LAWRENCEVILLE - About 100 people, all carrying American flags, stood outside a funeral home Saturday as the family and friends of Staff Sgt. Donald T. Tabb gathered inside for the soldier's final farewell.
Those who spoke at Tabb's funeral described him as a leader who was always eager to share his knowledge and skills with his colleagues.
Brigadier Gen. David Quantock said Tabb, 29, was a brave man who saved the lives of every member of his team several times by finding and disabling improvised explosive devices, or IEDs. The working dog handler always gave his 2-year-old black Lab, Bo, credit, Quantock said.
Tabb, a member of the Combined Joint Special Operations Task Force, was killed Feb. 5 in Afghanistan when an IED detonated near his vehicle. It was his third military deployment. He was serving with the 6th Military Police Detachment, 1st Battalion, 13th Aviation Regiment.
"Although his life was cut short, he lived a life full," Quantock said. "He must have understood the importance of the missions in Iraq and Afghanistan, because he continued to serve in some of the roughest climates known to man."
Quantock presented Tabb's mother, Gloria Jean Smith of Lawrenceville, with three awards in honor of her son: the Bronze Star for bravery, the Purple Heart for wounds sustained in combat and the Meritorious Medal of Service for outstanding performance of duty.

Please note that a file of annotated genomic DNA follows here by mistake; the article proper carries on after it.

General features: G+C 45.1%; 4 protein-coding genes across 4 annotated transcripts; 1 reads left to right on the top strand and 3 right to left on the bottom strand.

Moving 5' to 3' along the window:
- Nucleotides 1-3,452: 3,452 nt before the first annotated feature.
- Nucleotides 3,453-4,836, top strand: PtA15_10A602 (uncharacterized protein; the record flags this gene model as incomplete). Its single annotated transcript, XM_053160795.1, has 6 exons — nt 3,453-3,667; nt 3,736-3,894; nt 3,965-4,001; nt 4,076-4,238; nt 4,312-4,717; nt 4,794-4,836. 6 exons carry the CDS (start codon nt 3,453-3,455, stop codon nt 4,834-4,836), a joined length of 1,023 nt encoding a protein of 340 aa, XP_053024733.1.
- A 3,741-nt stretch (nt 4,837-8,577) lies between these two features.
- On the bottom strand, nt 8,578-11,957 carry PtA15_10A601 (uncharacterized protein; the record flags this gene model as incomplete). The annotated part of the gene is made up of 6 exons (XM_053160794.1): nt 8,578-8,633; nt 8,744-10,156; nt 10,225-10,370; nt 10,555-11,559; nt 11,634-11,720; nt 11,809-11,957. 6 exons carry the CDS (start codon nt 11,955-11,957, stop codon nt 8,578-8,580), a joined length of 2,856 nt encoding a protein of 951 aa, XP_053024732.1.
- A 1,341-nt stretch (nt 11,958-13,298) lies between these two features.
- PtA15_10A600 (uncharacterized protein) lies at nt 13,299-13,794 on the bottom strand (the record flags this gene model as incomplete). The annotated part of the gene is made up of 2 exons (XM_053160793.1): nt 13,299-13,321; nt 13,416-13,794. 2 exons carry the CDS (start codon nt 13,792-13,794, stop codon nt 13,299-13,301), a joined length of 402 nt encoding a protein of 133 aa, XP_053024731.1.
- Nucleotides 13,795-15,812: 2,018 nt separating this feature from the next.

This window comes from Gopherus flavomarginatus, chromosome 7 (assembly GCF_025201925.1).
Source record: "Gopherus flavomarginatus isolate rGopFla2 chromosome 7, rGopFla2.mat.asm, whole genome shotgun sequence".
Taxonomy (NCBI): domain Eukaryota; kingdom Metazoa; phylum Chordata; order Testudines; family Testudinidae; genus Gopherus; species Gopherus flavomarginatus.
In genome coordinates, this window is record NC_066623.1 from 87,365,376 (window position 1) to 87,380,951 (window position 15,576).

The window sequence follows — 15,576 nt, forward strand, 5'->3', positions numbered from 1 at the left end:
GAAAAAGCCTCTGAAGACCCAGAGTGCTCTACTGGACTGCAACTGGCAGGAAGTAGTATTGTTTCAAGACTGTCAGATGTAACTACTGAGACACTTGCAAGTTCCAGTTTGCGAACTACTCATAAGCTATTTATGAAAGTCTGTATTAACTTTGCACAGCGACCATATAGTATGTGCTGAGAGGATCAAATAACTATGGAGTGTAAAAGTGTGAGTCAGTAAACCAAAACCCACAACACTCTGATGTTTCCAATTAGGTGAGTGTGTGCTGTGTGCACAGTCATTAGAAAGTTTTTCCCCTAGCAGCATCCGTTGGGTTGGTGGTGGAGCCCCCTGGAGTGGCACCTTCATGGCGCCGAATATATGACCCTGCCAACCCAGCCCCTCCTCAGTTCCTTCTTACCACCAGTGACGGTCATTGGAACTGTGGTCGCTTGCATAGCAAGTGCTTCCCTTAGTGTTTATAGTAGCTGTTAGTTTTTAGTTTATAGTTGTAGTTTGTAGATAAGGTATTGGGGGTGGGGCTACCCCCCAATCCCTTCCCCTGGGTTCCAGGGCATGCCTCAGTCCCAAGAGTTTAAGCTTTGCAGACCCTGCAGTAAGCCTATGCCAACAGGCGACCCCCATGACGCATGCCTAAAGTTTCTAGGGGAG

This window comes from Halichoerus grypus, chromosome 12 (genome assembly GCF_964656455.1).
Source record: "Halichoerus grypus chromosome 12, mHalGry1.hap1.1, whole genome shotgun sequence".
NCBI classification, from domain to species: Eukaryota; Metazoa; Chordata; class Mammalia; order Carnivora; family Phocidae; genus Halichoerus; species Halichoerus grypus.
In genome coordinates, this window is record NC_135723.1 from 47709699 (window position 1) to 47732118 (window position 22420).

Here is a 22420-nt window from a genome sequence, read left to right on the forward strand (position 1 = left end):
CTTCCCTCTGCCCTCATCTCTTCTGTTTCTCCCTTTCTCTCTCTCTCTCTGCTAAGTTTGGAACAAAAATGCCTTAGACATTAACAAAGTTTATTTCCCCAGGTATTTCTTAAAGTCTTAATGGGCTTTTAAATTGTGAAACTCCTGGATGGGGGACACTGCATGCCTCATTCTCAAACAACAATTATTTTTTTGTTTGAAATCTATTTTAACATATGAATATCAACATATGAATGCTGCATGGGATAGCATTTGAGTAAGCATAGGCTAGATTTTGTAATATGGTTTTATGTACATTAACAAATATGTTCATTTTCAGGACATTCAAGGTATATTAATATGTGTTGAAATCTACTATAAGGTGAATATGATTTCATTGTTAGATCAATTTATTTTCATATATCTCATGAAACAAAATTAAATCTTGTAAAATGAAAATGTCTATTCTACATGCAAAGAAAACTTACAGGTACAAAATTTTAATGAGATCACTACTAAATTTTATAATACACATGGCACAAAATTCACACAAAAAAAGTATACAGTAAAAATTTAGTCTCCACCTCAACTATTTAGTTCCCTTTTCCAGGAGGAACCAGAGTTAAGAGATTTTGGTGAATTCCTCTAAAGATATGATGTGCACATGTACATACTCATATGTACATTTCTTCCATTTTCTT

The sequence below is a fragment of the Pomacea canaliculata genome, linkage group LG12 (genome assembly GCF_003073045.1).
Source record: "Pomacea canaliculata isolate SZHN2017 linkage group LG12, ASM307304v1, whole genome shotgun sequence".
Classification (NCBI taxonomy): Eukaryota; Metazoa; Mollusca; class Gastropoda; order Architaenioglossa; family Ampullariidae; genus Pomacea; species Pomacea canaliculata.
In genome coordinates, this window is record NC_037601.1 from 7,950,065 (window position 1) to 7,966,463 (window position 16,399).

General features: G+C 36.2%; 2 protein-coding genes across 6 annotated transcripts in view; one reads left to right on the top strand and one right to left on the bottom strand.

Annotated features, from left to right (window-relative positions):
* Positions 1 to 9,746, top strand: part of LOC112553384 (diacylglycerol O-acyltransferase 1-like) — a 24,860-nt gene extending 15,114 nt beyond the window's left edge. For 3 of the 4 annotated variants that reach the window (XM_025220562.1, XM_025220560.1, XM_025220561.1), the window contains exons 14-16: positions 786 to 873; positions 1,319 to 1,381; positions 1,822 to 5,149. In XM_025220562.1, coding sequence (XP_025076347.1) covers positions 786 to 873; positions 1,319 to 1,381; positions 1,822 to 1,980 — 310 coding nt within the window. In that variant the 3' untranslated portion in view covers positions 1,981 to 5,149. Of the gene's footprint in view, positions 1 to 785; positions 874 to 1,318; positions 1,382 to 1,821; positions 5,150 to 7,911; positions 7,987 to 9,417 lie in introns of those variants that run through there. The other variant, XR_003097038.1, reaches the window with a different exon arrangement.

The family did not make a statement during the funeral, which was called "a home going service." They did include a note in the service's program.
"We've all been blessed to have shared the time and space with Donald that we had, to have been a part of his life," the program states. "To have known him as a devoted son, and as a loyal and generous brother and nephew.
"There was an essential goodness to him and everything he did. He loved his profession, but he loved his family more and always attended to those around him. Donald had a beautiful spirit and enduring memory that will forever remain in our hearts. He is our hero."
Those gathered outside also said Tabb was a hero. The Patriot Guard Riders, a group of motorcyclists, came to the service to honor Tabb and show their respect to his family.
"They volunteered to go protect our freedoms," said Johnny Bradford, the assistant state captain of the Patriot Guard. "We at least need to show them the honor and respect they deserve."
Tabb's death marks the 15th Gwinnett soldier to die in recent Middle Eastern conflicts, said Carolyn Buice, co-founder of the Gwinnett Fallen Heroes Memorial.
The Norcross resident was buried in the Georgia National Cemetery in Canton.